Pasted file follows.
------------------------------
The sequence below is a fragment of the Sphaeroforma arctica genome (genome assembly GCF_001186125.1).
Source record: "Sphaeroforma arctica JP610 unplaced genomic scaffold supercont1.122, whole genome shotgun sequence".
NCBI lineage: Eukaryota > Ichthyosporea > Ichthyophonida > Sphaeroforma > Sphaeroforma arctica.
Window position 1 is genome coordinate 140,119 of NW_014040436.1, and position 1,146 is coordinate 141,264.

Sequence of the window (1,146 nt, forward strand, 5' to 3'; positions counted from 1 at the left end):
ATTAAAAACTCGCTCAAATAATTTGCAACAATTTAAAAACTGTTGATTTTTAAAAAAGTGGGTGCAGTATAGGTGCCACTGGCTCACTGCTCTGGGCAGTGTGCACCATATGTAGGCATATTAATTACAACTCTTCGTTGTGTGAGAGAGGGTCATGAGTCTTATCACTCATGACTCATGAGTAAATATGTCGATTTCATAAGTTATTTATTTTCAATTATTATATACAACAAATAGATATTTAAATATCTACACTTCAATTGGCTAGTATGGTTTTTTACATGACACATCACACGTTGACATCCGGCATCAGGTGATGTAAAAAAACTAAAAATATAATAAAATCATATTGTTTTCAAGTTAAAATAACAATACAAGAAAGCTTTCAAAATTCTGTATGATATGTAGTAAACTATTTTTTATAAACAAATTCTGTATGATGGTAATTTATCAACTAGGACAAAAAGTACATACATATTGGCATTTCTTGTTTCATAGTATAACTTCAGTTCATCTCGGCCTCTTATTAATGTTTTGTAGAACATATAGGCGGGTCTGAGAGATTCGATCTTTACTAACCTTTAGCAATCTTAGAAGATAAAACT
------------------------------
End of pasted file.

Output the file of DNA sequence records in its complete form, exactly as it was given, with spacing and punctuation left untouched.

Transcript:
The sequence below is a fragment of the Sphaeroforma arctica genome (genome assembly GCF_001186125.1).
Source record: "Sphaeroforma arctica JP610 unplaced genomic scaffold supercont1.122, whole genome shotgun sequence".
NCBI lineage: Eukaryota > Ichthyosporea > Ichthyophonida > Sphaeroforma > Sphaeroforma arctica.
Window position 1 is genome coordinate 140,119 of NW_014040436.1, and position 1,146 is coordinate 141,264.

Sequence of the window (1,146 nt, forward strand, 5' to 3'; positions counted from 1 at the left end):
ATTAAAAACTCGCTCAAATAATTTGCAACAATTTAAAAACTGTTGATTTTTAAAAAAGTGGGTGCAGTATAGGTGCCACTGGCTCACTGCTCTGGGCAGTGTGCACCATATGTAGGCATATTAATTACAACTCTTCGTTGTGTGAGAGAGGGTCATGAGTCTTATCACTCATGACTCATGAGTAAATATGTCGATTTCATAAGTTATTTATTTTCAATTATTATATACAACAAATAGATATTTAAATATCTACACTTCAATTGGCTAGTATGGTTTTTTACATGACACATCACACGTTGACATCCGGCATCAGGTGATGTAAAAAAACTAAAAATATAATAAAATCATATTGTTTTCAAGTTAAAATAACAATACAAGAAAGCTTTCAAAATTCTGTATGATATGTAGTAAACTATTTTTTATAAACAAATTCTGTATGATGGTAATTTATCAACTAGGACAAAAAGTACATACATATTGGCATTTCTTGTTTCATAGTATAACTTCAGTTCATCTCGGCCTCTTATTAATGTTTTGTAGAACATATAGGCGGGTCTGAGAGATTCGATCTTTACTAACCTTTAGCAATCTTAGAAGATAAAACT